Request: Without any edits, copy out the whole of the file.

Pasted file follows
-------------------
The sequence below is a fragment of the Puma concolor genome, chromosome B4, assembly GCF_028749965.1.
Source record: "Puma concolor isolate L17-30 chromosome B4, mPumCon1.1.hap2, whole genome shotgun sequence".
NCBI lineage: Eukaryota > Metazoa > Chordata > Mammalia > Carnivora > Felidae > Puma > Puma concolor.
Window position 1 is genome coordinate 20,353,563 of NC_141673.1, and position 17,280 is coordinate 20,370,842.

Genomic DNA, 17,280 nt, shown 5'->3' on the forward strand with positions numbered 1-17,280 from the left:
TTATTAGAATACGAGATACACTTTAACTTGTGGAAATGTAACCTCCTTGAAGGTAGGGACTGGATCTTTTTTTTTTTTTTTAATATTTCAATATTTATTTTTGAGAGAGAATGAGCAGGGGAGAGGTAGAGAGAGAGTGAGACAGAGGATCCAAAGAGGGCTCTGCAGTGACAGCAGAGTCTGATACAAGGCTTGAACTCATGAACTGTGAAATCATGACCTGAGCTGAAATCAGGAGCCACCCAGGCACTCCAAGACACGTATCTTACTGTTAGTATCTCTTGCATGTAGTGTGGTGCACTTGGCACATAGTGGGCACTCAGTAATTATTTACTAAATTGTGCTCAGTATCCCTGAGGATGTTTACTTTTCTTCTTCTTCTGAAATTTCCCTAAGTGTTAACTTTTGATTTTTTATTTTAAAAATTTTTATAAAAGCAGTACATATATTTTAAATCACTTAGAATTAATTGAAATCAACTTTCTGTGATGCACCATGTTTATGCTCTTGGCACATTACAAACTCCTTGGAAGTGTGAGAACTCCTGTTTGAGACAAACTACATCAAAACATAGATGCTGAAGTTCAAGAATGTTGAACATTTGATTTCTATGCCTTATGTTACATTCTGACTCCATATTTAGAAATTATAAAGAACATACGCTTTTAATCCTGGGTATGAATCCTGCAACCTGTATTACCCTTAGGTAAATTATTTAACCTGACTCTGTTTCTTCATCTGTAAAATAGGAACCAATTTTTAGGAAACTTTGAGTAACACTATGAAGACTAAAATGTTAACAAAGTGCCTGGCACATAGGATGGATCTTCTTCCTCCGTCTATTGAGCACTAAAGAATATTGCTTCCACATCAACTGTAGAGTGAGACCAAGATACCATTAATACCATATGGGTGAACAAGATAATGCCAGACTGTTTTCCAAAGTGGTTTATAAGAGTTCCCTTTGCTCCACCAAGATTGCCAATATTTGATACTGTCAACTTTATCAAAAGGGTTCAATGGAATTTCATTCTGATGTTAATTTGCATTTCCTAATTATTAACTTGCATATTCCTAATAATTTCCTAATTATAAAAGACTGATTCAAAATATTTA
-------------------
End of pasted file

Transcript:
The sequence below is a fragment of the Puma concolor genome, chromosome B4, assembly GCF_028749965.1.
Source record: "Puma concolor isolate L17-30 chromosome B4, mPumCon1.1.hap2, whole genome shotgun sequence".
NCBI lineage: Eukaryota > Metazoa > Chordata > Mammalia > Carnivora > Felidae > Puma > Puma concolor.
Window position 1 is genome coordinate 20,353,563 of NC_141673.1, and position 17,280 is coordinate 20,370,842.

Genomic DNA, 17,280 nt, shown 5'->3' on the forward strand with positions numbered 1-17,280 from the left:
TTATTAGAATACGAGATACACTTTAACTTGTGGAAATGTAACCTCCTTGAAGGTAGGGACTGGATCTTTTTTTTTTTTTTTAATATTTCAATATTTATTTTTGAGAGAGAATGAGCAGGGGAGAGGTAGAGAGAGAGTGAGACAGAGGATCCAAAGAGGGCTCTGCAGTGACAGCAGAGTCTGATACAAGGCTTGAACTCATGAACTGTGAAATCATGACCTGAGCTGAAATCAGGAGCCACCCAGGCACTCCAAGACACGTATCTTACTGTTAGTATCTCTTGCATGTAGTGTGGTGCACTTGGCACATAGTGGGCACTCAGTAATTATTTACTAAATTGTGCTCAGTATCCCTGAGGATGTTTACTTTTCTTCTTCTTCTGAAATTTCCCTAAGTGTTAACTTTTGATTTTTTATTTTAAAAATTTTTATAAAAGCAGTACATATATTTTAAATCACTTAGAATTAATTGAAATCAACTTTCTGTGATGCACCATGTTTATGCTCTTGGCACATTACAAACTCCTTGGAAGTGTGAGAACTCCTGTTTGAGACAAACTACATCAAAACATAGATGCTGAAGTTCAAGAATGTTGAACATTTGATTTCTATGCCTTATGTTACATTCTGACTCCATATTTAGAAATTATAAAGAACATACGCTTTTAATCCTGGGTATGAATCCTGCAACCTGTATTACCCTTAGGTAAATTATTTAACCTGACTCTGTTTCTTCATCTGTAAAATAGGAACCAATTTTTAGGAAACTTTGAGTAACACTATGAAGACTAAAATGTTAACAAAGTGCCTGGCACATAGGATGGATCTTCTTCCTCCGTCTATTGAGCACTAAAGAATATTGCTTCCACATCAACTGTAGAGTGAGACCAAGATACCATTAATACCATATGGGTGAACAAGATAATGCCAGACTGTTTTCCAAAGTGGTTTATAAGAGTTCCCTTTGCTCCACCAAGATTGCCAATATTTGATACTGTCAACTTTATCAAAAGGGTTCAATGGAATTTCATTCTGATGTTAATTTGCATTTCCTAATTATTAACTTGCATATTCCTAATAATTTCCTAATTATAAAAGACTGATTCAAAATATTTA